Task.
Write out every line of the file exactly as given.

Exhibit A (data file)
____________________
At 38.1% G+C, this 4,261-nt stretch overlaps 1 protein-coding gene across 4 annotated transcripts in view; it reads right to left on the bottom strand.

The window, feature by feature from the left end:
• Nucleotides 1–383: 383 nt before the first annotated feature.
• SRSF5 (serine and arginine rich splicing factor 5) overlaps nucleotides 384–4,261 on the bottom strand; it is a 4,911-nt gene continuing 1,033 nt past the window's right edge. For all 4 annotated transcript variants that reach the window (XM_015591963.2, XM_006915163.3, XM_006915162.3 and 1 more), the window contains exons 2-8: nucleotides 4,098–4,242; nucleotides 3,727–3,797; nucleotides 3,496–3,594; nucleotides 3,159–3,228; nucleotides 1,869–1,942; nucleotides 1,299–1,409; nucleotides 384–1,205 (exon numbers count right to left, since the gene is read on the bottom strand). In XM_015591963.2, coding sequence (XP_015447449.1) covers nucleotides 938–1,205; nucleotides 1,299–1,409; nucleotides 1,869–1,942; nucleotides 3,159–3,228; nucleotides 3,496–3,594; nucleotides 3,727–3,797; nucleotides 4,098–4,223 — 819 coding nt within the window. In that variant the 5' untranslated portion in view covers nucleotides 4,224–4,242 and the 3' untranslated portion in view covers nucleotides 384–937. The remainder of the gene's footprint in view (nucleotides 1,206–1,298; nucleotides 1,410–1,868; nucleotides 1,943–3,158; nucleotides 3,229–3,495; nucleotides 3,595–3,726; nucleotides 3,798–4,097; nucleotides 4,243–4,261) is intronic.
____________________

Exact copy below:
At 38.1% G+C, this 4,261-nt stretch overlaps 1 protein-coding gene across 4 annotated transcripts in view; it reads right to left on the bottom strand.

The window, feature by feature from the left end:
• Nucleotides 1–383: 383 nt before the first annotated feature.
• SRSF5 (serine and arginine rich splicing factor 5) overlaps nucleotides 384–4,261 on the bottom strand; it is a 4,911-nt gene continuing 1,033 nt past the window's right edge. For all 4 annotated transcript variants that reach the window (XM_015591963.2, XM_006915163.3, XM_006915162.3 and 1 more), the window contains exons 2-8: nucleotides 4,098–4,242; nucleotides 3,727–3,797; nucleotides 3,496–3,594; nucleotides 3,159–3,228; nucleotides 1,869–1,942; nucleotides 1,299–1,409; nucleotides 384–1,205 (exon numbers count right to left, since the gene is read on the bottom strand). In XM_015591963.2, coding sequence (XP_015447449.1) covers nucleotides 938–1,205; nucleotides 1,299–1,409; nucleotides 1,869–1,942; nucleotides 3,159–3,228; nucleotides 3,496–3,594; nucleotides 3,727–3,797; nucleotides 4,098–4,223 — 819 coding nt within the window. In that variant the 5' untranslated portion in view covers nucleotides 4,224–4,242 and the 3' untranslated portion in view covers nucleotides 384–937. The remainder of the gene's footprint in view (nucleotides 1,206–1,298; nucleotides 1,410–1,868; nucleotides 1,943–3,158; nucleotides 3,229–3,495; nucleotides 3,595–3,726; nucleotides 3,798–4,097; nucleotides 4,243–4,261) is intronic.